Rewatched Jun 24, 2012
Tony Black’s review:
On the one hand, You Only Live Twice is perhaps one of the more mercilessly satirised James Bond movies (the Austin Powers trilogy, in particular, apes wholesale from it), yet it might also be one of the least remembered in terms of the Sean Connery movies to some extent; I know I had forgotten plenty about the nuts and bolts of this one in the many years since I watched it. And while that's understandable given its propensity to lose focus at certain points, as well as not quite knowing what it wants to be, it might also be one of Connery's better films in the role - grandiose, with a genuine sense of exotic travelogue, and one of the most 'Bondian' narratives in the series' history.
It has to be said, though, there's a feeling Connery is going through the motions in this one; he seems to have aged suddenly since Thunderball, too, and while he's perfectly charming and capable, he's much less quippy, isn't quite as quick to brawl, and doesn't get the chance to display as much louche scenery chewing as in his last few movies; you can see the beginnings of him ready to give up the role, a shame as the next one he missed out on could have been his best, plus he's well serviced here by a more than decent script (which most people forget came from the pen of Roald Dahl, yes THAT Roald Dahl) that gives Bond the chance to enmesh far more into a sense of culture than he normally gets the opportunity to. First-time Bond director Lewis Gilbert keeps the location firmly squared on the Far East, eschewing the globe-trotting and allowing Bond to really (forgive the pun) bond with Tiger Tanaka, Aki and Kissy Suzuki (even if Bond's relationships with the women here are far too thinly defined), and that gives the whole thing a greater element of depth. Granted, the whole thing meanders at times (does Bond really need to get married to Kissy) and it takes way too long for SPECTRE to properly come into the picture, but it feels much more like a genuine investigation for Bond, harping back a little to Dr. No's template in revealing the villain properly only in the last third (only doing it much better). It's an exotic, romantic piece, Gilbert and the producers clearly in love with the Japanese surroundings; yet it becomes a different picture in that last third, as we uncover space satellites, hollowed-out volcanoes and Donald Pleasance's iconic super villain Ernst Stavro Blofeld (hard to take seriously anymore in these Dr. Evil days, but it's a real shame Pleasance didn't reprise the role - he's delightfully camp and unhinged all at once). It's a blistering climax which leaves you absolutely riveted, directed strongly by Gilbert using sets and production design that still impress 45 years on given how truly epic they are in scope - yet it almost feels a different tone to what we've established earlier at times, Dahl's script not quite meshing Little Nellie helicopter battles with the quieter, investigative immersion Bond takes into Japanese culture; and arguably the end ultimately feels all a bit too quick and easy for the build up.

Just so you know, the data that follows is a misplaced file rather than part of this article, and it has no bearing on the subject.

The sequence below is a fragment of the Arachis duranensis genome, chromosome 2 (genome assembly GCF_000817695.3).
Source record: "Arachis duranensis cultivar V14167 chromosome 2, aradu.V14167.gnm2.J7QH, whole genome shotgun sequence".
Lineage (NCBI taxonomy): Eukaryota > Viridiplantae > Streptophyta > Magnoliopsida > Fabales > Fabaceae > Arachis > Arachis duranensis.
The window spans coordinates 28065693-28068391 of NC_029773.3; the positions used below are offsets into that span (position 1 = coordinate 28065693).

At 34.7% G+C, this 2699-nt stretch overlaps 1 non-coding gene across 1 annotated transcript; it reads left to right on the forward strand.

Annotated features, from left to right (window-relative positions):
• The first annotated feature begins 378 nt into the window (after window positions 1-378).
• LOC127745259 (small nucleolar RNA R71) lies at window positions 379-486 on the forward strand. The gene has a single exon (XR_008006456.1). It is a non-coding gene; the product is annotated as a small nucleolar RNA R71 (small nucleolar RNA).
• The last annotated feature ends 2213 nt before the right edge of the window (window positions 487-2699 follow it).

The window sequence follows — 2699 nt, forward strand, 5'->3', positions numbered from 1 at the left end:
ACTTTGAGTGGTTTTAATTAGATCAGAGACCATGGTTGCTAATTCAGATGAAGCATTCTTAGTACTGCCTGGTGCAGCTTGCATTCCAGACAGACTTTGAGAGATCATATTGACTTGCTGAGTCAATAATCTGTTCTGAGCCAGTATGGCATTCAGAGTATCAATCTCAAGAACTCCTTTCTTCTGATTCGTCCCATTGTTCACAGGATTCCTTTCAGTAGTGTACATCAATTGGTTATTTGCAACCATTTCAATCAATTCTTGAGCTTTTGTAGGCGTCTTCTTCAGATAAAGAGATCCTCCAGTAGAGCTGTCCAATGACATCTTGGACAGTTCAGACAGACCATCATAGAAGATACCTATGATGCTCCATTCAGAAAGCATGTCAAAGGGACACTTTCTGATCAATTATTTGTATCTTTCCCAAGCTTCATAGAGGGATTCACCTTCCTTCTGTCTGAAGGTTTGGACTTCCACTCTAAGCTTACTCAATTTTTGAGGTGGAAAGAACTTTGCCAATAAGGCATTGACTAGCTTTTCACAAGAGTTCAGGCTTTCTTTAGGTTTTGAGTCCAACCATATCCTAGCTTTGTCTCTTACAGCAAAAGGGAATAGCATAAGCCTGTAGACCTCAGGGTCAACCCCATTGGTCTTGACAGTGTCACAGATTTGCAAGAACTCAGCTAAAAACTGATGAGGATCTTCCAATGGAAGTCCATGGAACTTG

Altogether though, You Only Live Twice should stand out as a Bond movie that is well remembered - John Barry's ever-beautiful score accompanies a tale that does its best to tinker with formula (see the pre-credits cliffhanger as evidence) and deliver on building the scope of Bond's adventures, this easily being his biggest challenge yet. It may lack the sharp wit and the iconic charm of more celebrated Bond movies, as well as Connery phoning it in a touch, but if at times it feels like two pictures in one, it has to be said that both are damn well done for much of the running time. If not among the greatest of Bond, this sits just below.